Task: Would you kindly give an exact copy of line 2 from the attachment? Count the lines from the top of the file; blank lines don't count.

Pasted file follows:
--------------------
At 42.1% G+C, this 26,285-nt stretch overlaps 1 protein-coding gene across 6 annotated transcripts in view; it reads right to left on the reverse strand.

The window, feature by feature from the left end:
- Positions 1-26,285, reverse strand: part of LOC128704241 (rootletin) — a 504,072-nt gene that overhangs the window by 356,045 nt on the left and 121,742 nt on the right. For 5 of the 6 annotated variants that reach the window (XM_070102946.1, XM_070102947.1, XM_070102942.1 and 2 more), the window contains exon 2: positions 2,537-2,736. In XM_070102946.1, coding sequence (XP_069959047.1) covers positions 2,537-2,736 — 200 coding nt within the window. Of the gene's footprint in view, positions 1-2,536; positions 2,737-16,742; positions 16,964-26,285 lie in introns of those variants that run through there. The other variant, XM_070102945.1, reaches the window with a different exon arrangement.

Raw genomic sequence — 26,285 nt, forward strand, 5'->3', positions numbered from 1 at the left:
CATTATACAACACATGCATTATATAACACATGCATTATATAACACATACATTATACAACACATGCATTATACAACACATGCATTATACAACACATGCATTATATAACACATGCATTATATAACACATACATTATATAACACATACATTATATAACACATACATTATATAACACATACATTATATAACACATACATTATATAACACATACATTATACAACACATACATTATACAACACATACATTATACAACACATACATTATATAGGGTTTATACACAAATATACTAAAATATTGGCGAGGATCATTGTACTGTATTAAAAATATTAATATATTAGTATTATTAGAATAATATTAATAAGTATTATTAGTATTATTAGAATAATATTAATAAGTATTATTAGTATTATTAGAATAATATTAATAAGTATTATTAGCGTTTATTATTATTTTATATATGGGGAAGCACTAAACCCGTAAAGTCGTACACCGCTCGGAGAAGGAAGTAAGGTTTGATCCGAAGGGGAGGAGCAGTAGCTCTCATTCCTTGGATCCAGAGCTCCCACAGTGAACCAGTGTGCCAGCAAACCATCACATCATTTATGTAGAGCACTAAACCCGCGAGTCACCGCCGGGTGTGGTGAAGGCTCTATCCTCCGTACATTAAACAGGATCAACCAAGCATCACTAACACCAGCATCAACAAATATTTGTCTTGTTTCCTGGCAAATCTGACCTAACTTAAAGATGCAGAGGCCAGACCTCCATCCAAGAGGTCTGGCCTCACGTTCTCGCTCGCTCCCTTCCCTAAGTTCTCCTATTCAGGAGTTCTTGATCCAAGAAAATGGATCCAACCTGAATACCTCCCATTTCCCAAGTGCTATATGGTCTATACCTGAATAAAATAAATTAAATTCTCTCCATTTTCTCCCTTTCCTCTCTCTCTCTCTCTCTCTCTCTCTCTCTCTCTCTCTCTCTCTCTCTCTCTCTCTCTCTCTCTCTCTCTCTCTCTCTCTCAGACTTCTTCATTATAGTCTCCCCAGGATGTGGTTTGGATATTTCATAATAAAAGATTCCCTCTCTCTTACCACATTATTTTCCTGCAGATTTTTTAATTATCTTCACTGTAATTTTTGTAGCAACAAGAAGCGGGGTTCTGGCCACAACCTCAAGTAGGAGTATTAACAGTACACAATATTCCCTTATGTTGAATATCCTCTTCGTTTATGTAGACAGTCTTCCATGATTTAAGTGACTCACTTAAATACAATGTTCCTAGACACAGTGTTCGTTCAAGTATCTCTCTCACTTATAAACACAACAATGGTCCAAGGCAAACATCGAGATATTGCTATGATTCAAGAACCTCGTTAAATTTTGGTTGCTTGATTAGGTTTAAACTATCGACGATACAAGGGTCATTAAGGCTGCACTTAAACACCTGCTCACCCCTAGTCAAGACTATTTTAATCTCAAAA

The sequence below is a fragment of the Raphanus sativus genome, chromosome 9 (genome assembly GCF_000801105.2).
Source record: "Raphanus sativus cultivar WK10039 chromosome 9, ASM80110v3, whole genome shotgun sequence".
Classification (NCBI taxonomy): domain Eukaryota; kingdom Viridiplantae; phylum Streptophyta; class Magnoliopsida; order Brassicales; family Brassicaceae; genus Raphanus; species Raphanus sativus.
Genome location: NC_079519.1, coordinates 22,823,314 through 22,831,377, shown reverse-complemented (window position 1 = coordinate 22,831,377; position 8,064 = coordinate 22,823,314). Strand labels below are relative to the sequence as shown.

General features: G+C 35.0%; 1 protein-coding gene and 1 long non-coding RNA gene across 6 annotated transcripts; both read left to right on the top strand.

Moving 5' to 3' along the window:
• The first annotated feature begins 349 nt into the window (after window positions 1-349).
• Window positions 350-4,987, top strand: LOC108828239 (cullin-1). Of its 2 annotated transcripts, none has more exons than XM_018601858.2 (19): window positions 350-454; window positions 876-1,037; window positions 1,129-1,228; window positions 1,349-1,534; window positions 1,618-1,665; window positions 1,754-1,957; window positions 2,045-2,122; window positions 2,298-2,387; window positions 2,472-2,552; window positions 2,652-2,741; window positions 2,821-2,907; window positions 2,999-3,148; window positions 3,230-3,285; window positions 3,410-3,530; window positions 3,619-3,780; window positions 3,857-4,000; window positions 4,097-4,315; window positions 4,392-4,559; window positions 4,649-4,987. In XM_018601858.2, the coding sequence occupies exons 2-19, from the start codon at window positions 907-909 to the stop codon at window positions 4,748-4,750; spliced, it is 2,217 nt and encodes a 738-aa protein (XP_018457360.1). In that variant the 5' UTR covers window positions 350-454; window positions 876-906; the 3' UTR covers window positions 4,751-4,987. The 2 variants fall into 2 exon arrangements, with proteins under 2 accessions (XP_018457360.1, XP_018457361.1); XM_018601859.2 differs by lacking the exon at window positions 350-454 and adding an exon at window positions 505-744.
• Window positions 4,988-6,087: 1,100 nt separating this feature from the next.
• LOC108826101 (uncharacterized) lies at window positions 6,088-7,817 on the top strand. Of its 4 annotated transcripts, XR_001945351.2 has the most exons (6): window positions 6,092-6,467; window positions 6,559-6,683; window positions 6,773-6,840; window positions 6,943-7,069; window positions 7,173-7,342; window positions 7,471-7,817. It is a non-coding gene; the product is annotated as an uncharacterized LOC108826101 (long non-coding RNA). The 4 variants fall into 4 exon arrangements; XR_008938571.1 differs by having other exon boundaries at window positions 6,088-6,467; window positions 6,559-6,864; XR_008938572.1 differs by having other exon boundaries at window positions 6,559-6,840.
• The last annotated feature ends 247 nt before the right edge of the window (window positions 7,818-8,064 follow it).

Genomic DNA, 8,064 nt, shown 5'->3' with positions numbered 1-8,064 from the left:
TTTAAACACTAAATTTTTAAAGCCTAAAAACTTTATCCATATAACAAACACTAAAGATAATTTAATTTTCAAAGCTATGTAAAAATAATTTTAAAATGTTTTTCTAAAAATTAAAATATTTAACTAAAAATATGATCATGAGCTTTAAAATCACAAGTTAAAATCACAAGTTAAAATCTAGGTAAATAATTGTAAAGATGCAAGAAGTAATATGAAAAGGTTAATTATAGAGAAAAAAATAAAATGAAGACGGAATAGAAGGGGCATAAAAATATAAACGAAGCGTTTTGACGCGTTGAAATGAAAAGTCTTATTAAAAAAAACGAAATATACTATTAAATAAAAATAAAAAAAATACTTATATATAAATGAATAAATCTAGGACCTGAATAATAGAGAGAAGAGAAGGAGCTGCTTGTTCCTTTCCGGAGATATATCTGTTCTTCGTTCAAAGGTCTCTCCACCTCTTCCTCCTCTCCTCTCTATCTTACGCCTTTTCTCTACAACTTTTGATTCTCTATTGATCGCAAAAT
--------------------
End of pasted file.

The window, feature by feature from the left end: